Video on demand has been around for years, but advertisers' interest in it has always been limited. That's because marketers had to bake commercials into the shows there, resigning themselves to running the same ads as long as the show was available for demanding -- even if the message grew hopelessly out of date. Holiday sale over? Seasonal Shamrock Shake no longer available? Too bad.
Now Comcast and its majority-owned NBC Universal subsidiary are offering an emerging technique known in the business as "dynamic ad insertion." Has your tentpole movie already opened? Just swap out the ad for something fresher.
Chrysler and Kraft are the premiere advertisers of the offering, which encompasses Comcast cable systems' on-demand programming from USA Network, E!, Syfy, Bravo Media and Oxygen Media.
Its early stages will focus on commercials that run before and after a program, but ad insertion for "mid-roll" ads during shows are slated to become available by the fall, said Marcien Jenckes, senior VP-general manger of video services for Comcast.
At a time when increased DVR usage renders so many ads obsolete, the offering makes it easier for advertisers to put more weight behind VOD.
"In the new world, more and more of our great content is being viewed later, and we've had no great way to monetize it," said Ed Swindler, exec VP-chief operating officer, NBC Universal Advertising Sales.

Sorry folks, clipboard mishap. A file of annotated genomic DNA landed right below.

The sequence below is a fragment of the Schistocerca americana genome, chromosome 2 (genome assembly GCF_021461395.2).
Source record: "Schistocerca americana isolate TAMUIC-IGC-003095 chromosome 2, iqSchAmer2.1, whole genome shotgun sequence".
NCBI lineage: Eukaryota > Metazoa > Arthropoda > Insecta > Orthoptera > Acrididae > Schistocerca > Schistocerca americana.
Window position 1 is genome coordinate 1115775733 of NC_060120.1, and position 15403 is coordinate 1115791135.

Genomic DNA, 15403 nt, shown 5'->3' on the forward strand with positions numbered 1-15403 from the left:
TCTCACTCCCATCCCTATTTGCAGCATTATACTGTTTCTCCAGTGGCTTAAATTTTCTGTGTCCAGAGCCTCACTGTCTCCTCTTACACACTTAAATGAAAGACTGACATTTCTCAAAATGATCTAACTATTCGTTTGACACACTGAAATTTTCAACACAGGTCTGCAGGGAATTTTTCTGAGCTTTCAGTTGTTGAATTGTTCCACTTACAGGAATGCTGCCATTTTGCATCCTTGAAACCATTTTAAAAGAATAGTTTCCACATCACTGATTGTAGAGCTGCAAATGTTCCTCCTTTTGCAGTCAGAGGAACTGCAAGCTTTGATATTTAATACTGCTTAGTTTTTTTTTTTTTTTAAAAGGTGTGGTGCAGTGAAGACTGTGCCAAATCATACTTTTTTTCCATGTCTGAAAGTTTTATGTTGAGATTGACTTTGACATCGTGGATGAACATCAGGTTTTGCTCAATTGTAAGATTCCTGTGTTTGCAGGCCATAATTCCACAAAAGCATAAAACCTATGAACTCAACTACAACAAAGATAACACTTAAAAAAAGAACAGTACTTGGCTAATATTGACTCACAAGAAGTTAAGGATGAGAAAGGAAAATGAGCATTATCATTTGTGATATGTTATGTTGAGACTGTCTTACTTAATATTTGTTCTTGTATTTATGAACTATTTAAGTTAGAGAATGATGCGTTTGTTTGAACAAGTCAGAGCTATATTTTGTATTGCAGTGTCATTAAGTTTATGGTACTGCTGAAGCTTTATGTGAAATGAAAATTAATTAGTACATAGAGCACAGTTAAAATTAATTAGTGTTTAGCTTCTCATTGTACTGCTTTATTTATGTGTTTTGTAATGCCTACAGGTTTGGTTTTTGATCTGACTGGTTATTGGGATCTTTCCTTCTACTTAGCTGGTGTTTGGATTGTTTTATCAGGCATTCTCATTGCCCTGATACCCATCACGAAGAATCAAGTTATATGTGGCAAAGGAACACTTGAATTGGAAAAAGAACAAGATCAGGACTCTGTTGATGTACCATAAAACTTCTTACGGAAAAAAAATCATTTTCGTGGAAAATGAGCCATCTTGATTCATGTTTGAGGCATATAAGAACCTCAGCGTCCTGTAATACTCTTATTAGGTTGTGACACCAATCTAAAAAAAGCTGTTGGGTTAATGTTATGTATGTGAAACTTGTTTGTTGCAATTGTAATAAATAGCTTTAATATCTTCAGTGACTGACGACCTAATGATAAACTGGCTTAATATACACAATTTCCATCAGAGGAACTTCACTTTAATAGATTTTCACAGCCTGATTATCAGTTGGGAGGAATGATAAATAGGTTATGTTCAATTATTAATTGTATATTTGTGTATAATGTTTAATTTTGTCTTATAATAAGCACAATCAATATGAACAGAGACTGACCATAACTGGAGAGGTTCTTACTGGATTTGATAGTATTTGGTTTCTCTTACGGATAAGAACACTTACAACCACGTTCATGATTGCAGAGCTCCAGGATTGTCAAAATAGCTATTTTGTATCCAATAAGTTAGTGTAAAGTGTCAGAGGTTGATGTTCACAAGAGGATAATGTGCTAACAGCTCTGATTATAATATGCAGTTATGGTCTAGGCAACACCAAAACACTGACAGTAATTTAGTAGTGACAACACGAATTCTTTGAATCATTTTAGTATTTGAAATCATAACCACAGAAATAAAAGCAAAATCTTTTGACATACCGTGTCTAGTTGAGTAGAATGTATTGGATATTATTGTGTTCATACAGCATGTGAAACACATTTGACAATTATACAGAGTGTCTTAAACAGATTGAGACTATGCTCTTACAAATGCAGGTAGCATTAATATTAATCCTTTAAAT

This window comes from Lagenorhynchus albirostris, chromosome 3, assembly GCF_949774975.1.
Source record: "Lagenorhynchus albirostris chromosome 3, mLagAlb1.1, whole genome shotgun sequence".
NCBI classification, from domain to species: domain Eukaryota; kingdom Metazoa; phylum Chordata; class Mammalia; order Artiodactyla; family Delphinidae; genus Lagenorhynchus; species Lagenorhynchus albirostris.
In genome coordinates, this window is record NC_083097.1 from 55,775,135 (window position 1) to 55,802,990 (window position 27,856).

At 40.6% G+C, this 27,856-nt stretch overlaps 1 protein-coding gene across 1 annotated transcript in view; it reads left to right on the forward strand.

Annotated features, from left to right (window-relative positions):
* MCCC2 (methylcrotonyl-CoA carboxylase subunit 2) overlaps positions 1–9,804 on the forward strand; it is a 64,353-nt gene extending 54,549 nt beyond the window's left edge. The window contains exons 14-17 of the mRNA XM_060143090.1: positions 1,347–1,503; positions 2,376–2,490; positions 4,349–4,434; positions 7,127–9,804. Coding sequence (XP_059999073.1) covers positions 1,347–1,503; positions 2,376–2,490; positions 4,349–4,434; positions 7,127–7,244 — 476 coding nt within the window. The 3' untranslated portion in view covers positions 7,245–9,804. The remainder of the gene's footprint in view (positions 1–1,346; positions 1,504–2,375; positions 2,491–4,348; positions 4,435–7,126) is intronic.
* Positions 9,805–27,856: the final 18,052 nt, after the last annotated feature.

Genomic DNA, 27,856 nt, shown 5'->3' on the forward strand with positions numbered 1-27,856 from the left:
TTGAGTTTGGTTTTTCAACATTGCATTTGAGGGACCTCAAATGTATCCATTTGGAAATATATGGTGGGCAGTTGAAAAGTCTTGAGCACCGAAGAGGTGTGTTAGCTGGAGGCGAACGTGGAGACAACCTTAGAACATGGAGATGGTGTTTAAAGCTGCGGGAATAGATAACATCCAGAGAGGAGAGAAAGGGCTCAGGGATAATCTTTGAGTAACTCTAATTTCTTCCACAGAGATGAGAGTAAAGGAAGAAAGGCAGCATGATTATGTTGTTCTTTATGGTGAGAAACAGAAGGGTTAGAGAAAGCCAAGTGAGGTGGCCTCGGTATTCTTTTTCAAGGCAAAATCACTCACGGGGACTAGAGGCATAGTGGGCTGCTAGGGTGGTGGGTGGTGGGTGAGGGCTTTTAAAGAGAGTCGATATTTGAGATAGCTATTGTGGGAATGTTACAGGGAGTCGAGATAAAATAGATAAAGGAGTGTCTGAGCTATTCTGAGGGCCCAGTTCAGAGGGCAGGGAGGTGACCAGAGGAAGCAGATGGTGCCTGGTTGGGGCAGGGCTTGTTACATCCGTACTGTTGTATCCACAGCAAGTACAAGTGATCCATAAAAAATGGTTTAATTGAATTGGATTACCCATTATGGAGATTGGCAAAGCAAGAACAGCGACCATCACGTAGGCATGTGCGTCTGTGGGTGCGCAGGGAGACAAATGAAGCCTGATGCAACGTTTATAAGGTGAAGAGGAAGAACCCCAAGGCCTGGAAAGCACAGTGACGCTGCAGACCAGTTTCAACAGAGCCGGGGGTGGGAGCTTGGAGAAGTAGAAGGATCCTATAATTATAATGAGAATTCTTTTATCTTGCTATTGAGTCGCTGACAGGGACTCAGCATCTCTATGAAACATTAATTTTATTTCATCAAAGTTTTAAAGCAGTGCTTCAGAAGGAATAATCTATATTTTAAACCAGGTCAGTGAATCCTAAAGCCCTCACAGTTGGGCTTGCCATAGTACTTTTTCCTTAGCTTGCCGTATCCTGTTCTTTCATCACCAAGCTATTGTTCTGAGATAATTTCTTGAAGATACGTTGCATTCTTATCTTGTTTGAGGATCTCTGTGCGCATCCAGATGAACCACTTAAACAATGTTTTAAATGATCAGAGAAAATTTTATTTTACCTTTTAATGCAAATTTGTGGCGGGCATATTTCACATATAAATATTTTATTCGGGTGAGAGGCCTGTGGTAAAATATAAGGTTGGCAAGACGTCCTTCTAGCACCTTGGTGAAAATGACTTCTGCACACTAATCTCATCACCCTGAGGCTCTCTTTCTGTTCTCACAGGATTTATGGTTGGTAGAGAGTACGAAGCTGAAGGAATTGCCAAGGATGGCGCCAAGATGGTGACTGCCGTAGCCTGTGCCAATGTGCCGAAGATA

"This enables us to take that viewing and to put some value against it."
Media companies, of course, like VOD precisely because it answers viewers' quest for convenience but reincorporates unskippable advertising -- a threatened species since the VCR was invented. Cable distributors including Cox have found customers willing to sit through ads for ABC programs such as "Grey 's Anatomy," so long as the episodes were available on-demand at no extra charge. In a similar vein, Time Warner Cable lets viewers start over programs they join in progress -- but doesn't allow fast-forwarding for those that do.
But VOD doesn't do media companies much good in the battle against DVRs if consumers like it while advertisers don't. Dynamic insertion should bring more marketers on board.
As more viewers watch TV across different devices, moreover, Nielsen is working to create a system that includes all of those "airings" into one rating. In order to be counted, programs have to "mirror" the ad load included in the original TV broadcast. As Comcast's Mr. Jenckes describes the new offering, VOD content could initially mirror the ad load seen elsewhere then swap in other commercials as marketer demand dictates.
In other words, VOD viewing could be used to add to a TV show's ratings , helping TV networks get more money for their content from marketers.
VOD offers a "much broader catalog than any consumer could have just on their DVR," said Mr. Jenckes. "And certainly from a monetization perspective, the dynamic ad insertion" gives VOD "an advantage, maybe, in the programmer's eyes."
Will cable and satellite companies be able to convince TV viewers that their DVRs are obsolete, that VOD is a good enough alternative to recording shows for themselves? That's not a development past which we anticipate anyone fast-forwarding.
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Tuning In is an ongoing series of commentaries by Ad Age TV Editor Brian Steinberg on the TV schedule, the ads it carries and changes within the industry. Follow him on Twitter.
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